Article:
During his State of the Union address, Donald Trump doubled down on ending “chain migration”. He said, “The fourth and final pillar protects the nuclear family by ending chain migration — under the current broken system, a single immigrant can bring in virtually unlimited numbers of distant relatives. Under our plan, we focus on the immediate family by limiting sponsorships to spouses and minor children.”
I am a beneficiary of “chain migration” in America. According to history.com, “The Immigration and Naturalization Act of 1965, also known as the Hart-Celler Act, abolished an earlier quota system based on national origin and established a new immigration policy based on reuniting immigrant families and attracting skilled labor to the United States. Over the next four decades, the policies put into effect in 1965 would greatly change the demographic makeup of the American population, as immigrants entering the United States under the new legislation came increasingly from countries in Asia, Africa and Latin America, as opposed to Europe.”
On a cold day in January of 1976, my mother, my four brothers and I said goodbye to our extended family in a small fishing village in South Korea to immigrate to United States of America to pursue the American Dream. My nine-year-old brain tried to comprehend the concept of having running water and toilets in houses in America. In 1976, South Korea was not industrialized and very much a third world country. I used my first toilet in Seoul just before we hopped on the plane for the first time.
My mother’s sister sponsored our entry into the United States. She fell in love with a soldier stationed in South Korea, got married then immigrated to Vermont. When my mother was struggling to raise her five children in a third world nation, my aunt sponsored us through “chain migration”, the family-based immigration system.
With excitement and fear, we boarded the plane and attempted to eat steak and mashed potatoes on our long journey to New York City. My 3 year-old baby brother developed a life-threatening fever on the flight and I feared that we made the wrong decision to immigrate to America when I saw his little body submerged in an ice bath at the hospital. Thankfully, his fever broke and we flew to Vermont to settle in a small town that had one general store and no other Koreans.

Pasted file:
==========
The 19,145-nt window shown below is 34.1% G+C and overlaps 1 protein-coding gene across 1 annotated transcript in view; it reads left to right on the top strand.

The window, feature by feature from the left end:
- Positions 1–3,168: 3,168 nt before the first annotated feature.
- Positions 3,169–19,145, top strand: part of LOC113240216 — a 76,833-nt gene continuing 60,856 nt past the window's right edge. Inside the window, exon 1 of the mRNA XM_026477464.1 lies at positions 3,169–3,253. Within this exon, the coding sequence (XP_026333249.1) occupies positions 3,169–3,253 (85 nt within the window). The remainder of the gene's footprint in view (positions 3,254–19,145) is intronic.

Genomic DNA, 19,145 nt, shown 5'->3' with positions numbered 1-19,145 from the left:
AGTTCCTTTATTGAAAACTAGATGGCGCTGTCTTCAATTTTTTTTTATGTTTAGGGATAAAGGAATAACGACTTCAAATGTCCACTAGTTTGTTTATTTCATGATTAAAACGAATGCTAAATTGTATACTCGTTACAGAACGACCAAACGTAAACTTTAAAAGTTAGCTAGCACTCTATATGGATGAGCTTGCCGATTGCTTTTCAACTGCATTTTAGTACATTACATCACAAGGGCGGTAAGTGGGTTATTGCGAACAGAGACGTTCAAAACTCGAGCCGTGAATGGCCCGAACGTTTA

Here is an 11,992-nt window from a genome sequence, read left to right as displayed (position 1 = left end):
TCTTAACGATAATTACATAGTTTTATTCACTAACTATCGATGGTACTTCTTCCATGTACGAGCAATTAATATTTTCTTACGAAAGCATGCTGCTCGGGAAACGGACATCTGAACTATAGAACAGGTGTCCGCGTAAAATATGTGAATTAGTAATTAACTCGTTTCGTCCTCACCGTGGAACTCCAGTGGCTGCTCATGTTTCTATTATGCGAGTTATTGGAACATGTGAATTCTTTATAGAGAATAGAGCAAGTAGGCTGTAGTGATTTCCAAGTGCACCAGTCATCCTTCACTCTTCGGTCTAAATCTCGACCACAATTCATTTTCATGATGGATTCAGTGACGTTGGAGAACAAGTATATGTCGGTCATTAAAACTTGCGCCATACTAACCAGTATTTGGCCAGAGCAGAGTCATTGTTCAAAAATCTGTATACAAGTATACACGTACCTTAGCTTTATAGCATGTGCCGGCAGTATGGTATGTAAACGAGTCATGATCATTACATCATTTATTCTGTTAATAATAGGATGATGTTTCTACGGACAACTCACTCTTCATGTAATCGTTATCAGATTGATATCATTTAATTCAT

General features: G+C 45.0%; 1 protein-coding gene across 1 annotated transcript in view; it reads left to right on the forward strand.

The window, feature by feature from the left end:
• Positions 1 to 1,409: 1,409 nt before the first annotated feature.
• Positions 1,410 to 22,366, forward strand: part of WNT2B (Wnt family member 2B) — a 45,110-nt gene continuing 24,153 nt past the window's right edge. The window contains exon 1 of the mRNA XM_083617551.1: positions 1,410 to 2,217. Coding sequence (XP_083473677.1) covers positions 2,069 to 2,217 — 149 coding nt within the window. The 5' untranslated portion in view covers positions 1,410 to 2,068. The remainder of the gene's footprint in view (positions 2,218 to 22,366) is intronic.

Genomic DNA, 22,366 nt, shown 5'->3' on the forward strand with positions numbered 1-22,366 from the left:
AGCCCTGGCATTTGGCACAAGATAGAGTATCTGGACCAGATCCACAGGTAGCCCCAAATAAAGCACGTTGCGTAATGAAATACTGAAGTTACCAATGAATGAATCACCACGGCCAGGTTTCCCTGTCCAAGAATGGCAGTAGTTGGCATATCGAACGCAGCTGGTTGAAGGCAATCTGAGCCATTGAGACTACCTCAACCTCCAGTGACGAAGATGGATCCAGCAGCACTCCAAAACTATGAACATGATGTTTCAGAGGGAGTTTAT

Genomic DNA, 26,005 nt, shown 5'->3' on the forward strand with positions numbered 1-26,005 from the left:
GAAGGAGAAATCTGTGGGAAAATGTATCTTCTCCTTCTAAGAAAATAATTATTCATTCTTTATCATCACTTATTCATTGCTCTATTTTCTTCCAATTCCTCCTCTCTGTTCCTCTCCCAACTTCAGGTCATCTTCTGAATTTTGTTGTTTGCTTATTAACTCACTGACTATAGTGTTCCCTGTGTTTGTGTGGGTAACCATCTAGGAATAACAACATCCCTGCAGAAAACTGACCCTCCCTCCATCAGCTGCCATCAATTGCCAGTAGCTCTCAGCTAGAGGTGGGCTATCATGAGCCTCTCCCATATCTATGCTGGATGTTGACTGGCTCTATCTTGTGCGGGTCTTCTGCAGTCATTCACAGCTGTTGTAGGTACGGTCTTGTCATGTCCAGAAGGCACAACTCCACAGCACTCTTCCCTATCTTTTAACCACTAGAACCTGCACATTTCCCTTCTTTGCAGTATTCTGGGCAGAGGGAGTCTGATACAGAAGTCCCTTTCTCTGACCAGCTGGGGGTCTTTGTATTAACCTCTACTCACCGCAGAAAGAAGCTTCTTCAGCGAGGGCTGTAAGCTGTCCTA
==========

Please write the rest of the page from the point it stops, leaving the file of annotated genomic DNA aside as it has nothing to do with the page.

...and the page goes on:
I can still remember the eyes fixated on four South Korean children who had hopped on the yellow school bus to attend the elementary school. We only knew how to say “Hello” and “Thank You” during the first week of school in America. Within a year, we moved to Barre, the third largest city in Vermont. My four brothers and I became whitewashed as we abandoned our native language and our culture to blend in with the other Vermonters the best that we could. My mother studied tirelessly so that we could become naturalized. I became a proud American in high school and I was thrilled that I could vote when I turned 18. We knew education was key to achieving our American Dream so we studied and worked hard. Now, we contribute to our society, we pay taxes and we vote.
I married the only Caucasian who could beat me in a math contest in 6th grade. He was born and raised in Vermont. We moved to Connecticut right out of college to work and start our family. In 1999, we made a decision to move to Newtown to raise our four children. A year and a half after my youngest graduated from Sandy Hook Elementary School, my neighbor shot his mother in her bed then drove to the school to senselessly and brutally gun down innocent children and teachers with an AR-15 and high capacity magazines. On that tragic day, I made a commitment to do all I can to protect all children and families from gun violence in America. I have been leading the Newtown Action Alliance and the Newtown Foundation for the last five years, volunteering my time to make America safe again.
In his State of the Union address, Donald Trump also signaled that he wants to admit people “who are skilled, who want to work, who will contribute to our society, and who will love and respect our country,” by ending the visa lottery. If Donald Trump and the Grand Old Party (GOP) end “chain migration” and the visa lottery program then people like my mother would not have made the cut. I would still be living in South Korea and not contributing to the American society; not loving and respecting this nation; and most certainly not voting. The State of Vermont would have been more white. America would have been more white and less progressive.
I suppose that is the ultimate goal – to make America more white again. The 1965 immigration policy has created a more diverse America, which is a political threat to the Republican Party. According to William Frey, a demographer at the Brookings Institution and the author of “Diversity Explosion”, the non-Hispanic white population will begin to decline after 2025 and minorities are expected to be the majority by 2045.
As an American, an immigrant, a woman and a mother, I have been personally offended by the careless words spewed from his mouth or in a tweet and it saddened me that so many Americans continue to support Donald Trump and his racist xenophobic sexist views and policies. Because I desire to live in a nation that celebrates diversity, I will continue to resist the Trump and the GOP agenda along with the organizers and supporters of the Women’s March Connecticut. I thank President Lyndon B. Johnson for signing the Immigration and Naturalization Act of 1965 that opened the door for my family and gave me an opportunity to love this nation enough to fight like hell to make it great again.